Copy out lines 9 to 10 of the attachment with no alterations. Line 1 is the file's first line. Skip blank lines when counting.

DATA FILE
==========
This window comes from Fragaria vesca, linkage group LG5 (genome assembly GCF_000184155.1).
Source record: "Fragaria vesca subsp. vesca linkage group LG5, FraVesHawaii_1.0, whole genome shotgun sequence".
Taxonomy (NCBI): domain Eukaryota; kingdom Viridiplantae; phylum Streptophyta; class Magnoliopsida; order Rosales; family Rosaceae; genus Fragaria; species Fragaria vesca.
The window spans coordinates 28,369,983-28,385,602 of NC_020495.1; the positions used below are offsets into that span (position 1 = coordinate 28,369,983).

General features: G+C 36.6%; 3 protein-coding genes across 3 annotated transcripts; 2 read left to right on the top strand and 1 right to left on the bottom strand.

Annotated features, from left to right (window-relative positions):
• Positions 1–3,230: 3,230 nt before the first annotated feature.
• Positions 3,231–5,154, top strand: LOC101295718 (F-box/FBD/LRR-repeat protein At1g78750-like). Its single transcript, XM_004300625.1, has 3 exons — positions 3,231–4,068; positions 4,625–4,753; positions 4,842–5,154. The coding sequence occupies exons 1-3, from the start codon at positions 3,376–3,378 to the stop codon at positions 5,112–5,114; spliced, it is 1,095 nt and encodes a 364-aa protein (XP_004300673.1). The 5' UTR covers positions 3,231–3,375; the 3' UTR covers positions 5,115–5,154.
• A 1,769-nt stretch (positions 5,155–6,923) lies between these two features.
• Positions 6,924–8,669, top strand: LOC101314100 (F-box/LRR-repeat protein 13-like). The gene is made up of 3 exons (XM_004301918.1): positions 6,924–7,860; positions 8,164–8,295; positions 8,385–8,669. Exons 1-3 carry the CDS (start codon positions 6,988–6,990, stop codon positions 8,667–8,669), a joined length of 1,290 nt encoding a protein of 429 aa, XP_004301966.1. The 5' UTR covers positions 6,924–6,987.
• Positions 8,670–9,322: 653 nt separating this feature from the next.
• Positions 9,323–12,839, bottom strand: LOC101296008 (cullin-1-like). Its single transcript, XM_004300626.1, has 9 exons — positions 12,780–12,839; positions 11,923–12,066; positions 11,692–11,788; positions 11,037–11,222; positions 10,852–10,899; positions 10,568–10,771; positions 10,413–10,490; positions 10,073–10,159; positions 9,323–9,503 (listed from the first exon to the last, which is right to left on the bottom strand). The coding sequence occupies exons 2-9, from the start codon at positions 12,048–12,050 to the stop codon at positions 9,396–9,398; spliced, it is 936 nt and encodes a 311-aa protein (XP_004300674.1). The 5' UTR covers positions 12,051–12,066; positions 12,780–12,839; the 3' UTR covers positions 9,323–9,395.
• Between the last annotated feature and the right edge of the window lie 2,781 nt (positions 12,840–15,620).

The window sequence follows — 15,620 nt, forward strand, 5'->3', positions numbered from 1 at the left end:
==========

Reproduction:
• A 1,769-nt stretch (positions 5,155–6,923) lies between these two features.
• Positions 6,924–8,669, top strand: LOC101314100 (F-box/LRR-repeat protein 13-like). The gene is made up of 3 exons (XM_004301918.1): positions 6,924–7,860; positions 8,164–8,295; positions 8,385–8,669. Exons 1-3 carry the CDS (start codon positions 6,988–6,990, stop codon positions 8,667–8,669), a joined length of 1,290 nt encoding a protein of 429 aa, XP_004301966.1. The 5' UTR covers positions 6,924–6,987.